US charges man in bomb plot, foils planned attacks
An Afghan-born airport worker was charged with planning a massive bombing campaign as authorities said they had foiled a string of similar but unrelated terror plots across the United States.
New York: An Afghan-born airport worker was charged with planning a massive bombing campaign as authorities said they had foiled a string of similar but unrelated terror plots across the United States.
Najibullah Zazi, 24, was indicted in New York on charges of conspiring to launch a wave of attacks using homemade bombs constructed with chemicals bought in large quantities from beauty parlor supply stores.
An unsealed grand jury indictment alleged Zazi had received bomb-making instruction in Peshawar, Pakistan, researched homemade explosives in Colorado and drove to New York intent on unleashing carnage.
Attorney General Eric Holder said the case was far from closed despite the arrest of Zazi, who was believed to be working with unidentified conspirators.
"We are investigating a wide range of leads related to this alleged conspiracy, and we will continue to work around the clock to ensure that anyone involved is brought to justice," Holder said.
"We believe any imminent threat arising from this case has been disrupted, but as always, we remind the American public to be vigilant."
As details of the Zazi case emerged, authorities in Illinois and Texas announced arrests following separate undercover investigations which involved militant Islamists attempting to blow up buildings with car bombs.
A 29-year-old Illinois man, Michael Finton, known as Talib Islam, was arrested after driving a vehicle packed with inactive explosives to a federal building and courthouse in Springfield and attempting to detonate it.
Justice department officials said the arrest was the final act of an undercover operation lasting several months.
Details of the case were strikingly similar to an investigation later disclosed in Dallas, where a 19-year-old Jordanian man was arrested on charges of trying to bomb up a 60-story glass skyscraper in the city`s downtown.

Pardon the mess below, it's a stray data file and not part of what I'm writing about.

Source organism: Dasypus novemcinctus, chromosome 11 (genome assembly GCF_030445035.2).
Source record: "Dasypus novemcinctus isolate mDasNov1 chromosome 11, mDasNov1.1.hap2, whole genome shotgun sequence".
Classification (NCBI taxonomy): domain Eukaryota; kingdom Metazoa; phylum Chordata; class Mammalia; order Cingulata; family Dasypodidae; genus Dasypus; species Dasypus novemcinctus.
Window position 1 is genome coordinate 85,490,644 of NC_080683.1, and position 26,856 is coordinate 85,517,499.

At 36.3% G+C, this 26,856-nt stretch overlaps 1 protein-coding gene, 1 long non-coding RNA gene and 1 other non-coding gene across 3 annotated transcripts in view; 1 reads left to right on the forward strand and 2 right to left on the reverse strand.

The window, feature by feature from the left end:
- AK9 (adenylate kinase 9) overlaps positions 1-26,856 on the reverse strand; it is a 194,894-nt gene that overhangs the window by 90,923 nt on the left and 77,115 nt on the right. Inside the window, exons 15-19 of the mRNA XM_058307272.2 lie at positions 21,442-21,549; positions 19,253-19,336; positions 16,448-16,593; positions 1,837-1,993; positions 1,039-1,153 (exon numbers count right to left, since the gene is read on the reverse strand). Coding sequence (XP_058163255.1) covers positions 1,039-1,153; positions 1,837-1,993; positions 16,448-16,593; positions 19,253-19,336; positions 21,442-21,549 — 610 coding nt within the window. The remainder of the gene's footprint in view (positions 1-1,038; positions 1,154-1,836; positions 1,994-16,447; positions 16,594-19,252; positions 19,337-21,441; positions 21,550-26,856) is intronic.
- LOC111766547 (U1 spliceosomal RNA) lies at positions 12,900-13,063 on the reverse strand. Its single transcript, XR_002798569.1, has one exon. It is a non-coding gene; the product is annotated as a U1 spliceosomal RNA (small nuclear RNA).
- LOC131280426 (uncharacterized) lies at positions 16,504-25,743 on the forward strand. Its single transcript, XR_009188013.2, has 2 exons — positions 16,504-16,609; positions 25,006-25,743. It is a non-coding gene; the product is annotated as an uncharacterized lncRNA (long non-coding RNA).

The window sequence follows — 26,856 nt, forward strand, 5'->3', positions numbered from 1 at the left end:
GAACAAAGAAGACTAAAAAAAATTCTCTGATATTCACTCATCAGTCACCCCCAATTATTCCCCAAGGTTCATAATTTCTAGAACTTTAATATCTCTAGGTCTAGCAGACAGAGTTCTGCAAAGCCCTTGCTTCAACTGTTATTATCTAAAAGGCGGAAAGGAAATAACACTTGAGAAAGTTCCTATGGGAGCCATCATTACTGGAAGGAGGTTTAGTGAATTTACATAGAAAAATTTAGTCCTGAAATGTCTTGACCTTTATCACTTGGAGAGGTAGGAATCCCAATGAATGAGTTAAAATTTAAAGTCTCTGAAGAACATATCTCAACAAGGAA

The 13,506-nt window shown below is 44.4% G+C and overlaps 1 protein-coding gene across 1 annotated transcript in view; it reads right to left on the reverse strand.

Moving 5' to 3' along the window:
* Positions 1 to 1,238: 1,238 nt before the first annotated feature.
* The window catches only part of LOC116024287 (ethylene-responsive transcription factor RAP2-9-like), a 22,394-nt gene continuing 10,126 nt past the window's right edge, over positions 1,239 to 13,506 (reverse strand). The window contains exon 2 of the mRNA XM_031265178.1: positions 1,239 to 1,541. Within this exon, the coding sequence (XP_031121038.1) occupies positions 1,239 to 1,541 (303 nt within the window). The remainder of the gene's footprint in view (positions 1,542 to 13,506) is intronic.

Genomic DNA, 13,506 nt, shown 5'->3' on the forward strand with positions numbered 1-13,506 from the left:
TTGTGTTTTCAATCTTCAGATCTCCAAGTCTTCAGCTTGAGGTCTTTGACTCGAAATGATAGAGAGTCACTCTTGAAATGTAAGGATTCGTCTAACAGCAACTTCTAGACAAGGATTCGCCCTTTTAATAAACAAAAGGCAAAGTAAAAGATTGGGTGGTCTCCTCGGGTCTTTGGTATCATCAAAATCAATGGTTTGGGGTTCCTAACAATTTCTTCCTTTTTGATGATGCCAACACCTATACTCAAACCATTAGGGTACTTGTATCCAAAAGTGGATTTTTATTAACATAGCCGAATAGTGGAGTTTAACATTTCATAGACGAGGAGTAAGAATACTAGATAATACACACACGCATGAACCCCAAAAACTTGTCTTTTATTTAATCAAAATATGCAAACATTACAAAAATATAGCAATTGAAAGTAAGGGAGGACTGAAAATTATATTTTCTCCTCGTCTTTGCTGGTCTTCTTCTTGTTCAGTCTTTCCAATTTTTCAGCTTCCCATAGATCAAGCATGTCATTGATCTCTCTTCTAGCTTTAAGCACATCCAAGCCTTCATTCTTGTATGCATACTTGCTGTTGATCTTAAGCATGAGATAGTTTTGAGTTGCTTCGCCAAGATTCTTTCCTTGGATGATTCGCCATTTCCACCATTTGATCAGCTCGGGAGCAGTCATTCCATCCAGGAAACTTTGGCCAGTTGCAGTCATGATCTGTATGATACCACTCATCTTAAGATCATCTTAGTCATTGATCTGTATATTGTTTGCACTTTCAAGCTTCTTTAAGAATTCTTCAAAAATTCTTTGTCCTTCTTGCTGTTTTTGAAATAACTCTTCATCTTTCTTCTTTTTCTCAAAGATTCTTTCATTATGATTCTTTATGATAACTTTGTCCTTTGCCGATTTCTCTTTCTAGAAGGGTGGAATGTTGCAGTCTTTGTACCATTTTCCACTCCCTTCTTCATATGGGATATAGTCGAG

Authorities said Hosam Maher Husein Smadi was arrested after a sting operation involving FBI agents posing as members of an Al Qaeda sleeper cell.
As in the Illinois case, federal agents pounced after Smadi had driven an inert car bomb to the targeted buildings.
Justice authorities in Texas and Illinois stressed however there were no links between their investigations and the Zazi case in New York and Denver.
In other unrelated investigations, authorities in New York said they had charged a man with seeking to commit murder in a foreign country after traveling abroad and trying to join a radical Islamic group.
New charges were also laid against three men in North Carolina already in custody for plotting "homegrown" attacks against the United States.
Analysts speculated that publicity surrounding the Zazi case, which has been described as the most serious terrorist plot in the United States since the 9/11 attacks of 2001, may have nudged law enforcement agencies into action.
Carl Tobias, a law professor at the University of Richmond who has studied investigations into terrorism around the United States, said developments in the myriad cases were "to some extent coincidental."
"I think what`s been happening in New York and Colorado has sensitized everyone, including people in the government, and that may have stepped up the pressure to move on some other matters.
"Maybe all of these counter-terrorism agencies are being hyper-sensitive. But it is odd to see so many cases in such a short space of time."
R.P. Eddy, a senior fellow for counter-terrorism at the Manhattan Institute, told CNN the cases in Dallas and Illinois -- one involving an illegal alien, the other a US citizen -- highlighted the range of threats facing authorities.
"These are different types of attacks," Eddy said. "Hopefully we finally realize we have to pay attention to every part of the spectrum."
Zazi, who is to be transferred from Denver to New York, remains in detention and faces life in prison if convicted.
Meanwhile, New York imam Ahmad Wais Afzali, who is charged with lying to investigators on the case, was ordered released by a Brooklyn federal judge on 1.5 million dollars bail.
Zazi`s father in Colorado, also charged with lying, has likewise been ordered free on bail.